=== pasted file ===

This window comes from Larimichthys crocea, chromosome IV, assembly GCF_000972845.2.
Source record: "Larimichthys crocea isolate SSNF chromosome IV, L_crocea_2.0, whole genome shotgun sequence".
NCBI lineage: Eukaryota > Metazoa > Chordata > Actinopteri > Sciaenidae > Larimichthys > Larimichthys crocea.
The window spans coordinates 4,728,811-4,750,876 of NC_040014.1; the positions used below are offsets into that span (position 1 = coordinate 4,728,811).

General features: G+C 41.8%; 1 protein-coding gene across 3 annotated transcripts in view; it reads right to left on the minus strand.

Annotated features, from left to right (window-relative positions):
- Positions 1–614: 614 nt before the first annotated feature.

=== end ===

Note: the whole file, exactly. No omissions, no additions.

This window comes from Larimichthys crocea, chromosome IV, assembly GCF_000972845.2.
Source record: "Larimichthys crocea isolate SSNF chromosome IV, L_crocea_2.0, whole genome shotgun sequence".
NCBI lineage: Eukaryota > Metazoa > Chordata > Actinopteri > Sciaenidae > Larimichthys > Larimichthys crocea.
The window spans coordinates 4,728,811-4,750,876 of NC_040014.1; the positions used below are offsets into that span (position 1 = coordinate 4,728,811).

General features: G+C 41.8%; 1 protein-coding gene across 3 annotated transcripts in view; it reads right to left on the minus strand.

Annotated features, from left to right (window-relative positions):
- Positions 1–614: 614 nt before the first annotated feature.